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J. Mol. Cell Biol. 2017, 9(6): 436-452, DOI: https://doi.org/10.1093/jmcb/mjx059
Simultaneous inference of phenotype-associated genes and relevant tissues from GWAS data via Bayesian integration of multiple tissue-specific gene networks
Mengmeng Wu 1,2,3 , Zhixiang Lin 3 , Shining Ma 3 , Ting Chen 1,2 , Rui Jiang 2,4, *, and Wing Hung Wong 3, *
1 Department of Computer Science, Tsinghua University, Beijing 100084, China

2 Ministry of Education Key Laboratory of Bioinformatics and Bioinformatics Division, Tsinghua National Laboratory for Information Science and Technology,
Beijing 100084, China

3 Department of Statistics, Stanford University, CA 94305, USA

4 Department of Automation, Tsinghua University, Beijing 100084, China
GWAS, tissue-specific gene networks, Markov random field
*Correspondence to
Rui Jiang, E-mail: ruijiang@tsinghua.edu.cn; Wing Hung Wong, E-mail: whwong@stanford.edu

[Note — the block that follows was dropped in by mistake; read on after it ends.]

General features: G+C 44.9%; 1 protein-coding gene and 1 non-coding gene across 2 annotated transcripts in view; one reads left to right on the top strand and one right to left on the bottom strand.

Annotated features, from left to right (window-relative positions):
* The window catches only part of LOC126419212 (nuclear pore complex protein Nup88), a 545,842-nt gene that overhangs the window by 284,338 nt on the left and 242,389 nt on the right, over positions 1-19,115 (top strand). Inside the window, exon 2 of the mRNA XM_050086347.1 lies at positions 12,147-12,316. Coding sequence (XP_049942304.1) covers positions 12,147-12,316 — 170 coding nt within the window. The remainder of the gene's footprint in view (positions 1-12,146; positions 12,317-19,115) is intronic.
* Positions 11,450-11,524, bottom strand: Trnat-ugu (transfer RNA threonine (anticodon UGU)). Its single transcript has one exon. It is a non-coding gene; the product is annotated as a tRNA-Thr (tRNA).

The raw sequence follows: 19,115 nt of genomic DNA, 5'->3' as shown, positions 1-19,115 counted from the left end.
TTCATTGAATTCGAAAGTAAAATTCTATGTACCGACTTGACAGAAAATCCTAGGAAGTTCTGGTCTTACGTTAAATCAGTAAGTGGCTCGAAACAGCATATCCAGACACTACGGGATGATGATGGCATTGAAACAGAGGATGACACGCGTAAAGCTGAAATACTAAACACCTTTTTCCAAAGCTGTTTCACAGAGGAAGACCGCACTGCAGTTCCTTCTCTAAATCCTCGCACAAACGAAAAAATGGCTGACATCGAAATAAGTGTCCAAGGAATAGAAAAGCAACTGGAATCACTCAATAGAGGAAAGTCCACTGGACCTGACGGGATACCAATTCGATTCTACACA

Although genome-wide association studies (GWAS) have successfully identified thousands of genomic loci associated with hundreds of complex traits in the past decade, the debate about such problems as missing heritability and weak interpretability has been appealing for effective computational methods to facilitate the advanced analysis of the vast volume of existing and anticipated genetic data. Towards this goal, gene-level integrative GWAS analysis with the assumption that genes associated with a phenotype tend to be enriched in biological gene sets or gene networks has recently attracted much attention, due to such advantages as straightforward interpretation, less multiple testing burdens, and robustness across studies. However, existing methods in this category usually exploit non-tissue-specific gene networks and thus lack the ability to utilize informative tissue-specific characteristics. To overcome this limitation, we proposed a Bayesian approach called SIGNET (Simultaneously Inference of GeNEs and Tissues) to integrate GWAS data and multiple tissue-specific gene networks for the simultaneous inference of phenotype-associated genes and relevant tissues. Through extensive simulation studies, we showed the effectiveness of our method in finding both associated genes and relevant tissues for a phenotype. In applications to real GWAS data of 14 complex phenotypes, we demonstrated the power of our method in both deciphering genetic basis and discovering biological insights of a phenotype. With this understanding, we expect to see SIGNET as a valuable tool for integrative GWAS analysis, thereby boosting the prevention, diagnosis, and treatment of human inherited diseases and eventually facilitating precision medicine.

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